My mother is not a backpacker or a hiker, and “outdoorsy” is definitely not among the Top 10 adjectives I would use to describe her. But, as a mom, she gets gravely worried and concerned when her hyper-outdoorsy son goes into the backcountry, usually alone, regardless of the season, and almost always with the intention of pushing his limits.
So it was slightly surprising, but not really, that I first heard about the SPOT Messenger from her. She had seen an ad in a magazine and, for the first time in my backpacking career, she made a gear recommendation to me. If I carried one, she thought, she might actually be able to sleep okay at night when I’m out on a trip.
But when she proposed it as a Christmas gift, I said without hesitation, “No, I don’t want one.” What was I thinking? I had four concerns about SPOT:
First, I go outdoors to get away from it all—traffic, development, people, electronic devices, etc.—and I had no interest in a product that would allow me to communicate regularly with the outside world from my backcountry haven. I thought SPOT would interfere with the connection between me and my natural surroundings.
Second, I was wary of its chief purpose—to save my butt if I got into trouble. In almost all cases of people getting into trouble in the outdoors it’s bad judgment, inadequate backcountry skills, and improper gear/equipment that is to blame, and I personally did not want even the opportunity to think, “Well, I know I’m doing something stupid here, but if it doesn’t work out then I’ve got my SPOT and someone will come and rescue me.” Outdoor enthusiasts need to respect and understand the conditions that they are venturing into, and to believe that it’s not someone else’s responsibility to bail them out.
Third, I did not like the way in which SPOT was being marketed—it targeted the public’s undeserved fear of the outdoors…that nature is something to be afraid of, not something to enjoy. I think many people—and the world, for that matter—would be better off if they went into the outdoors more often, and I don’t personally want to support any company that discourages this.
Fourth, I already had a personal locator beacon (PLB), the McMurdo Fastfind, and did not think that SPOT offered enough advantages to justify its unit and service costs.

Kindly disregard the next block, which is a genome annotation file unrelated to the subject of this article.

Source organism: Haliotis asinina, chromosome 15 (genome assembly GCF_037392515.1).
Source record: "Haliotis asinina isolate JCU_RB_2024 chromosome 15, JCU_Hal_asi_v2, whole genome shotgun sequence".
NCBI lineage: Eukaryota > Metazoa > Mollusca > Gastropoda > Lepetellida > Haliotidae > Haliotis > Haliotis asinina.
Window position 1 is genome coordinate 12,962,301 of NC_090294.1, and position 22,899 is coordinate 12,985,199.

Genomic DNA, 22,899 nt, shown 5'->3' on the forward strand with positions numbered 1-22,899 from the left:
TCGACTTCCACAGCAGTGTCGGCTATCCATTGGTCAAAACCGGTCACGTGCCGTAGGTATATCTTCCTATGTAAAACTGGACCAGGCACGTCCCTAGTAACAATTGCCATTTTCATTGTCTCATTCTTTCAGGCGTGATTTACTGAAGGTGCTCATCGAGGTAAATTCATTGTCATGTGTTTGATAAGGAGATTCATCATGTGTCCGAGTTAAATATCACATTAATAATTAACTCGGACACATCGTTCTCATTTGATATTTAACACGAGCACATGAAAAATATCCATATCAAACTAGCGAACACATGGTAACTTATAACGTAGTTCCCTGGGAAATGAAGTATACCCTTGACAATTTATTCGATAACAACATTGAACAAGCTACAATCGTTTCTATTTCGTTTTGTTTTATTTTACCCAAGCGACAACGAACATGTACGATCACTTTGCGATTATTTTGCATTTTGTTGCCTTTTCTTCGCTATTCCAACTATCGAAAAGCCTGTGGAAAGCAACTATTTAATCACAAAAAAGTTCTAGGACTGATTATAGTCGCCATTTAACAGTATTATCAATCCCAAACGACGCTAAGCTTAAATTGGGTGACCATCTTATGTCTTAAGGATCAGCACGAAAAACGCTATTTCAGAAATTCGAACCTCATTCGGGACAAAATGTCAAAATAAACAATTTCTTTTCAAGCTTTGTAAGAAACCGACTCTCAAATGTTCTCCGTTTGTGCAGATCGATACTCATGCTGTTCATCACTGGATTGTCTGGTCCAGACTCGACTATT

After Using in Iceland
Two weeks after my mom first mentioned SPOT, one of SPOT’s marketing people contacted me and offered a free unit for me to test and review, and if I liked it maybe we could talk about a ambassadorship role. I gave him my shipping address, but not before telling him that I was a big skeptic of what he was selling. My SPOT unit sat in its box all Spring (I was traveling a lot but not going backpacking) and finally saw its first use during a 650-mile 20-day hike in Iceland.
I came back to the US raving about SPOT. Some of my initial concerns were proven wrong. For example, I did not feel that the “Okay” messages undermined my ability to get away from it all—the messages are simply too impersonal and limited, and there is no confirmation that my family and friends read them anyway. Also, I did not feel that having SPOT buried deep in my pack adversely affected my decision-making—sure, I knew it was in there, but that did not make me less fearful of fording a silty glacier-fed river with icebergs in it.
But the reason that I was so excited about SPOT is not because of what it did not do, but what it did do, namely alleviating the worries of family and friends while I am out hiking. I concluded that I do not carry SPOT for me, but for them. In Iceland my first resupply point (and opportunity to call out) was 12 days into the trip, which would have put my mom and girlfriend into a worried frenzy were it not for the nightly “I’m okay” messages. And the geographical data that accompanies these messages gave them an unprecedented opportunity to be involved in the hike: my girlfriend created a .kml file so that everyone could check out where I’d been each day using Google Earth. They thoroughly enjoyed this functionality.